The system originally came with Vista not 7. The 7 install was a custom install where the previous owner apparently copied the 7 media and handed that over not the original disk. The installation was legit but now a new product key/license would be needed since the transfer of ownership wasn't seen to through MS.
You're right - see my response to Jumanji.
My System SpecsSystem Spec
17 May 2012   #18
d0m0

Windows 7 Ultimate SP1 x64
 
 

Ok... so I installed Vista on the D: partition, just in case there was any problem with the OS I could boot into 7.

It installed all right, but it never asked me to enter my product key!! And it was already activated!! I installed from the official Dell reinstallation DVD!! I checked my product key via Belarc and it was DIFFERENT from the key on my sticker under the battery. So I changed the key to the one under the battery, but Vista still was activated and did not ask me to validate via phone/net etc.

So now I am in the process of installing drivers and other softwares, so now this is ok and I can format the C: partition with Win 7??
My System SpecsSystem Spec
17 May 2012   #19
NoelDP

Microsoft Community Contributor Award Recipient

Win 7 x64 Home Premium (and x86 VirtualBox VM)/Win10
 
 

Quote   Quote: Originally Posted by d0m0 View Post
Ok... so I installed Vista on the D: partition, just in case there was any problem with the OS I could boot into 7.

It installed all right, but it never asked me to enter my product key!! And it was already activated!! I installed from the official Dell reinstallation DVD!! I checked my product key via Belarc and it was DIFFERENT from the key on my sticker under the battery. So I changed the key to the one under the battery, but Vista still was activated and did not ask me to validate via phone/net etc.

So now I am in the process of installing drivers and other softwares, so now this is ok and I can format the C: partition with Win 7??
Please post an MGADiag report - I am not in the least surprised by what you say (although the bit about installing to the D: drive is a little strange! <g>)
My System SpecsSystem Spec
17 May 2012   #20
Night Hawk

W7 Ultimate x64/W10 Pro x64 dual boot main build-remote pc W10 Pro x64 Insider Preview/W7 Pro x64
 
 

Once you wipe the C volume you could lose the boot files and BCD store for Vista as well as 7. You installed Vista after 7 while they share the same boot sector. You will likely need to rebuild the BCD entirely if the bogus 7 install didn't create the 100mb System Reserved partition at the front of the drive due this being an OEM machine.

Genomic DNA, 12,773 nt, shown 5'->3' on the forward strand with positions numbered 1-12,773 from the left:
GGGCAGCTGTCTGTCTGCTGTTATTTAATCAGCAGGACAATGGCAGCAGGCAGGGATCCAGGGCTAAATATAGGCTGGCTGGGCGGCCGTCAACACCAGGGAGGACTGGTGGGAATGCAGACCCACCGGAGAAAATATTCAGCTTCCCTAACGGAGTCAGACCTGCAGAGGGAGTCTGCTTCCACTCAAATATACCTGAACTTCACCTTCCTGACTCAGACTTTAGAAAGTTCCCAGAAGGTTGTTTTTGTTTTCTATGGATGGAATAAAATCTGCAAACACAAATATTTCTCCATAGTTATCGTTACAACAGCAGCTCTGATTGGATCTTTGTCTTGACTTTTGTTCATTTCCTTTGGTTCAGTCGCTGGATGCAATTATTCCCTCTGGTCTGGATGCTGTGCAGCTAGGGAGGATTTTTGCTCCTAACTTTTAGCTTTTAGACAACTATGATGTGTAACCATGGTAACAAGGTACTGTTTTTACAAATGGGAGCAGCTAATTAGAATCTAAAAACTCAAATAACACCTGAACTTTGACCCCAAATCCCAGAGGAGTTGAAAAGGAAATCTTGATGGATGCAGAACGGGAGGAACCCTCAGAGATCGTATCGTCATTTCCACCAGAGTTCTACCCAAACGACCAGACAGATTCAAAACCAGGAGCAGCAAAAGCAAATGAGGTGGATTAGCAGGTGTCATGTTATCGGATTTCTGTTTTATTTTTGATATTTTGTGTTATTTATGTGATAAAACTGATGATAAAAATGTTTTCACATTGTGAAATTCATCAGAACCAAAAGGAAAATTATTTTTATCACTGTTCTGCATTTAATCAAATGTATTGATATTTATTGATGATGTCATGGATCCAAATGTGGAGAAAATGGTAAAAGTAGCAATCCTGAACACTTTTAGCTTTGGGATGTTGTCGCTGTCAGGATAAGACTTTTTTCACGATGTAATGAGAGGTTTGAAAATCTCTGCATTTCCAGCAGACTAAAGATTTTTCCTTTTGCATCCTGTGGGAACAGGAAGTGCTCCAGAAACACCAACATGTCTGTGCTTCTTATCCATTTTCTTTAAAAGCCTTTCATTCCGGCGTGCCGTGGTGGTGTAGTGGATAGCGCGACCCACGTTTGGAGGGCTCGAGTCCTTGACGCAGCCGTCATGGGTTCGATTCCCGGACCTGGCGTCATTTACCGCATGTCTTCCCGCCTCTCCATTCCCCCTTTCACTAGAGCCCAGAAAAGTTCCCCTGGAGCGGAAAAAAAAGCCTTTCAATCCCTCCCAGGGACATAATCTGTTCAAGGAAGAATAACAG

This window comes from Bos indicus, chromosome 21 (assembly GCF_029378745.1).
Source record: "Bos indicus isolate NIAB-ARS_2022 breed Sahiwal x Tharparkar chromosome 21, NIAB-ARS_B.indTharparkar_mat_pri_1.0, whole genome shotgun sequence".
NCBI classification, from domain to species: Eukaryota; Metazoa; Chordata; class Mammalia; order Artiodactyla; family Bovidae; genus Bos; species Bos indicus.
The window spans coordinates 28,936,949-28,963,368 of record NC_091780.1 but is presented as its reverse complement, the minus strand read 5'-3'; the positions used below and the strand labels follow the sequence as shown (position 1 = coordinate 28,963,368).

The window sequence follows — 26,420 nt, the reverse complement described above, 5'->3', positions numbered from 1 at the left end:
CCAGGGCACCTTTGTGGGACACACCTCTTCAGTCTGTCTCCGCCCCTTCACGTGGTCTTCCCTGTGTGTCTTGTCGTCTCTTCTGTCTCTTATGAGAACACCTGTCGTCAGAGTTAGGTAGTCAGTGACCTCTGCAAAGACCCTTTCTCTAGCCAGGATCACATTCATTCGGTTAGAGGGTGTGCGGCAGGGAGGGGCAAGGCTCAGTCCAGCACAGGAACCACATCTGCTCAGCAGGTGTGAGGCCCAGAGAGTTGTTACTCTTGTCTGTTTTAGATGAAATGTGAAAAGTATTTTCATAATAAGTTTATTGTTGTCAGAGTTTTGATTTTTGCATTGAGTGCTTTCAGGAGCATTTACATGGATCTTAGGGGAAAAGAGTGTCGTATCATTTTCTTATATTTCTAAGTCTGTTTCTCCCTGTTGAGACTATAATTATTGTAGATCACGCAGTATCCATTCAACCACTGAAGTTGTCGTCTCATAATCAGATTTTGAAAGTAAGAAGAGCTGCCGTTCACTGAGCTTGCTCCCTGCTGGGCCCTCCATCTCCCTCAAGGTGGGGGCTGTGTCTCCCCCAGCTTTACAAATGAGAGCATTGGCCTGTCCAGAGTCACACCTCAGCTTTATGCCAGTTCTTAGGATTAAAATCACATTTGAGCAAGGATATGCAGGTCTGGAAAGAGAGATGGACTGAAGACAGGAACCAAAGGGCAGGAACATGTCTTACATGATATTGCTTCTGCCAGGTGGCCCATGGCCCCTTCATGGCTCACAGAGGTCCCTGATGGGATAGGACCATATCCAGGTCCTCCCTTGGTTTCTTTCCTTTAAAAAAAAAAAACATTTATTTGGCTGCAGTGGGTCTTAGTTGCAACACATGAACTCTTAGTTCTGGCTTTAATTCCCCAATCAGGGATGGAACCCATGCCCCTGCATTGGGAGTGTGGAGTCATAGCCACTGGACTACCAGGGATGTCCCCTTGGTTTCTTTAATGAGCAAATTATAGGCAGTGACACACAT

The best move as NoelDP indicated would have been simply backing up the C volume either for files and folder you wanted to keep.(user settings and files with Windows Easy Transfer tool for future legit 7 install) being the preferred option until you are able to see a genuine 7 install go on. You'll get there once you get your own genuine 7!

When buying any used machine the first thing I would do is simply wipe the existing OS installation regardless of legit or ... other in order to see a clean install of which ever OS will be run eliminating any other OS problems and clutter from the existing install. In fact the host drive here is soon to be wiped entirely once a fresh 7 install goes onto the second OS drive where the 8 Customer Preview is on presently.

The Release Preview will then go on the present host drive to test the detection of 7 as well as the other OS improvements as far as recovery options seeing that temporarily become the default OS. If you decide to keep Vista as the second OS there once you have a genuine disk you could consider a dual boot there as well even if it was simply to get some experience. Plus you could set 7 up the way you want things later and then experiment in the Vista install or ? take a look at 8.

The ideal set up of course for a dual boot in the long run would be eventually seeing a 7 host and Vista or other on a completely separate drive with each OS seeing a stand alone install. Editing the boot loader for adding/removing boot entries or using the boot device menu method to select which drive will be booted into are a few things. At least by then each OS will be a genuine install of your own!
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 Bought a used laptop, is my Windows 7 Genuine?